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Monday, February 12, 2018

Pale Fire online reading group, Week Five

This week we start by reading the commentary for line 130 and end by reading the commentary for line 143.

Line 130: As the New Zealander Brian Boyd remarks, the  discussion by Kinbote of the line in the poem "I never bounced a ball or swung a bat," in which the commentator remarks that he also was not good at soccer or cricket, is hilariously inept; an American poet would be referring to PQ's preoccupations, basketball and baseball. Kinbote cannot help making every passage about himself.  Contrast with Kinbote's fine discussion of lines 131-132 before he wanders again into his own concerns.

"The death of Oleg at fifteen, in a toboggan accident," the theme of the sudden death of all of Kinbote's close friends and relatives continues. But the trip through the passage that reminds Kinbote of Oleg is a kind of rebirth -- he is "born again" in the new world, and escapes the fate of the Romanovs after the Russian revolution.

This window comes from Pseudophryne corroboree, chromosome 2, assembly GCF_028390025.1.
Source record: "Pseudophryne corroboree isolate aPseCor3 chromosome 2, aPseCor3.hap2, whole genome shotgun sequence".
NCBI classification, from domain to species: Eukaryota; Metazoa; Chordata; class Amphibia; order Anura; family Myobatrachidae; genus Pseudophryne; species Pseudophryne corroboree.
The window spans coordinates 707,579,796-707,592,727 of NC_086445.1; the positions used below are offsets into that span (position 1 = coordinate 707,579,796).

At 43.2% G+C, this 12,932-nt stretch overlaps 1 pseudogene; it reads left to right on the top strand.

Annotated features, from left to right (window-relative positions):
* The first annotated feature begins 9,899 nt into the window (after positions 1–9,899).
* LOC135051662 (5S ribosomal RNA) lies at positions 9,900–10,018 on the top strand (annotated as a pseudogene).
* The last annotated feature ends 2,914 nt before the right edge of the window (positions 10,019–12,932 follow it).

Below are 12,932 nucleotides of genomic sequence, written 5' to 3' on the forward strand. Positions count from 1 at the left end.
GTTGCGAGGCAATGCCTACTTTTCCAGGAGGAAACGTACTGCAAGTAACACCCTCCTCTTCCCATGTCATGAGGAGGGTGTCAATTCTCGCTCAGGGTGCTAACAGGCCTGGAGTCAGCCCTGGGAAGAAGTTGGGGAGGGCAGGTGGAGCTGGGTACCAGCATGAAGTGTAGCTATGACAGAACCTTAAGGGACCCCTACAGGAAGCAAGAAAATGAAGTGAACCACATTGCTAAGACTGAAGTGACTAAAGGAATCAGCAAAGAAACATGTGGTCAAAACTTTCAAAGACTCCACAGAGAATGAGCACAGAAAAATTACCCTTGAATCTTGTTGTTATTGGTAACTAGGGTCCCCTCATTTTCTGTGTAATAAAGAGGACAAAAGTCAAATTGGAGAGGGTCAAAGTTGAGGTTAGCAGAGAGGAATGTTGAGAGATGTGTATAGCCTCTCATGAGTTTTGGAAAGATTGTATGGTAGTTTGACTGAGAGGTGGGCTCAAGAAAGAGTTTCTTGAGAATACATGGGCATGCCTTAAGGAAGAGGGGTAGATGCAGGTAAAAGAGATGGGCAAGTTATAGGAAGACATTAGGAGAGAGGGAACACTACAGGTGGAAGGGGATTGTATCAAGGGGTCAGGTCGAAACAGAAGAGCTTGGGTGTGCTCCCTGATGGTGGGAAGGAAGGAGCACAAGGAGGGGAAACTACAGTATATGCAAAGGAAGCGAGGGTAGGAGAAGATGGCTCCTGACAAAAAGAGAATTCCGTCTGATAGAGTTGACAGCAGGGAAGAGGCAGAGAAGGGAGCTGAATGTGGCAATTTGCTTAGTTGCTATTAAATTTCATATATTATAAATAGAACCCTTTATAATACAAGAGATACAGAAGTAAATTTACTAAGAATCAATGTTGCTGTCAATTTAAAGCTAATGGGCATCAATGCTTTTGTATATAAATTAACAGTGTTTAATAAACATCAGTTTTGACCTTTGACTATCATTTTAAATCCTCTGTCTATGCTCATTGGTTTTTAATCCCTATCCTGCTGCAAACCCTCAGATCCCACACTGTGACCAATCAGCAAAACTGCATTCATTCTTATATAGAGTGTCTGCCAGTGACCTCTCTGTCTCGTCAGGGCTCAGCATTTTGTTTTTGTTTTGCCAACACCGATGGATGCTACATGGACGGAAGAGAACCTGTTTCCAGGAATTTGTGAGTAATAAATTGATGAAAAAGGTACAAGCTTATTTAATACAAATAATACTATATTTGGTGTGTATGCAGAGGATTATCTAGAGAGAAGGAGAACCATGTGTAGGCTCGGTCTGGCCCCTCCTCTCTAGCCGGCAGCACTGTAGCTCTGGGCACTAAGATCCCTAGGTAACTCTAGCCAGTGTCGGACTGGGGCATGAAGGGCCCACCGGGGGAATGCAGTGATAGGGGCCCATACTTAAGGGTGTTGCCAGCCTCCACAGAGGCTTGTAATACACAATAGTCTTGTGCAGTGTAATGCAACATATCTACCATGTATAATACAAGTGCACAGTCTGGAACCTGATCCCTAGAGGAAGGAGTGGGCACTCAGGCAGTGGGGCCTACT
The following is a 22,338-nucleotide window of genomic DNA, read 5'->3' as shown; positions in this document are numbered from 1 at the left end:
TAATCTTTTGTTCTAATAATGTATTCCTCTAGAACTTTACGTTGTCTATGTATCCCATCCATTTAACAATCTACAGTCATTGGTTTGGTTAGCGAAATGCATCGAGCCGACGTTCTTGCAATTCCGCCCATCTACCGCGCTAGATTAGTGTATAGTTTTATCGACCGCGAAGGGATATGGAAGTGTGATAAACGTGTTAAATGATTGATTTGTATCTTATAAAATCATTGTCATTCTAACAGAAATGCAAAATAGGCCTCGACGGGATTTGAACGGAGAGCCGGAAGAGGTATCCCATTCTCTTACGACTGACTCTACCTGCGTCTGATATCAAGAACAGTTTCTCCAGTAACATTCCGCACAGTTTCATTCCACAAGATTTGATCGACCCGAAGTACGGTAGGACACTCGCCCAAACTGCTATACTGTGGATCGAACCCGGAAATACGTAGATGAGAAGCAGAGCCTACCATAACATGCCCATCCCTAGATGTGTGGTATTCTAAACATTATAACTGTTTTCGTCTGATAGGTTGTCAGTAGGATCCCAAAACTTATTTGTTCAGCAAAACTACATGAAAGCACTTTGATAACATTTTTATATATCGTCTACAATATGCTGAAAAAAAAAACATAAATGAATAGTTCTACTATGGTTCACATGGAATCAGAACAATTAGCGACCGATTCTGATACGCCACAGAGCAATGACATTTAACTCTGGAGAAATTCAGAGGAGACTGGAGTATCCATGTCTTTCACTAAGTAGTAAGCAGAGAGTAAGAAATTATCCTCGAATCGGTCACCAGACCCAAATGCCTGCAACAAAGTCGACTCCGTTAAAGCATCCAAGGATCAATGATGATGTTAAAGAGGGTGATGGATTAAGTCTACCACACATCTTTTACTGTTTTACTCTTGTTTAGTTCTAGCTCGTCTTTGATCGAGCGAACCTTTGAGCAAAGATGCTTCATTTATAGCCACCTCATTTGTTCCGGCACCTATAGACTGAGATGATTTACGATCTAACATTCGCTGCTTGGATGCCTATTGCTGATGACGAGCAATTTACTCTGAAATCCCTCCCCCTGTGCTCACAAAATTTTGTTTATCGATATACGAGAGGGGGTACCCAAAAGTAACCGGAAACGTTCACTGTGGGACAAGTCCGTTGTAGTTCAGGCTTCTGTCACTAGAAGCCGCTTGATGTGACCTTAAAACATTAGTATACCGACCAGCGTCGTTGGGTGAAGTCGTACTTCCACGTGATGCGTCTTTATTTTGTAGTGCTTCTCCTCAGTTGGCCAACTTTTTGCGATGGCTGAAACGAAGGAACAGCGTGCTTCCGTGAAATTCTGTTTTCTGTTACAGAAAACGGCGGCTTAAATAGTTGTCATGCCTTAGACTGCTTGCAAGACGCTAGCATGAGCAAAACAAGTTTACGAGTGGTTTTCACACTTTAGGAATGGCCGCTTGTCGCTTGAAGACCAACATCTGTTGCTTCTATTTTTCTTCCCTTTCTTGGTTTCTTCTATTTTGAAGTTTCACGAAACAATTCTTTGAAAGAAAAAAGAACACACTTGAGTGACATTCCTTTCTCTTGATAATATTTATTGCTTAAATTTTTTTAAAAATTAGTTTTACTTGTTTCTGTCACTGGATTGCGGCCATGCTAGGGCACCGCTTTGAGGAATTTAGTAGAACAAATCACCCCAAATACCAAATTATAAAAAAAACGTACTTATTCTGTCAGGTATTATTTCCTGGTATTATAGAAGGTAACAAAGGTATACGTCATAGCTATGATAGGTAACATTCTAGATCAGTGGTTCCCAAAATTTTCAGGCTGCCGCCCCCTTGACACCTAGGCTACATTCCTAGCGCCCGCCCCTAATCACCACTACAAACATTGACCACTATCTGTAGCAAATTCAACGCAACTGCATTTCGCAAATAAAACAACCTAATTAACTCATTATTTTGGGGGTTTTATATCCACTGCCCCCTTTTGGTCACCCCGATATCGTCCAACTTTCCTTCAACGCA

I am curious what Oz will make of this section about a long underground passage. Boyd's book about the novel points to the repeated references to the color green, the number 1,888 mentioned twice, and the references to actress Iris Acht -- Acht is "eight" in German.

Line 137: A "lemniscate" is a figure eight curve (more here). See illustration, above, from Wikipedia, of the "Lemniscate of Bernouli." A bicycle's tires, as Shade's poem states, could leave a similar impression upon wet sand, so Kinbote's remark that the phrase "has no real meaning" is another failure by the commentator.

Next week: Commentary for line 149 to commentary for line 181.

Note: Readers are still posting comments to the earlier weeks of the online reading group. See for example, PQ's new comments for the first and second weeks (handy links at top right). The connection between Pale Fire and Blade Runner 2049 (comment to Week Two) was certainly news to me.


michael said...

The lemniscations in the text seem to me to do with the concern for life after death. The math figure for "infinity" is basically this shape.

The shape also looks like wings of a sort, though not butterfly wings.

Eric Wagner said...

Not breasts?

Oz Fritz said...

I often associate 8 with Mercury, the trickster god of communication in his guise as messenger of the gods. Mercury also has the function of psychopomp like he's described on p. 133 of my edition.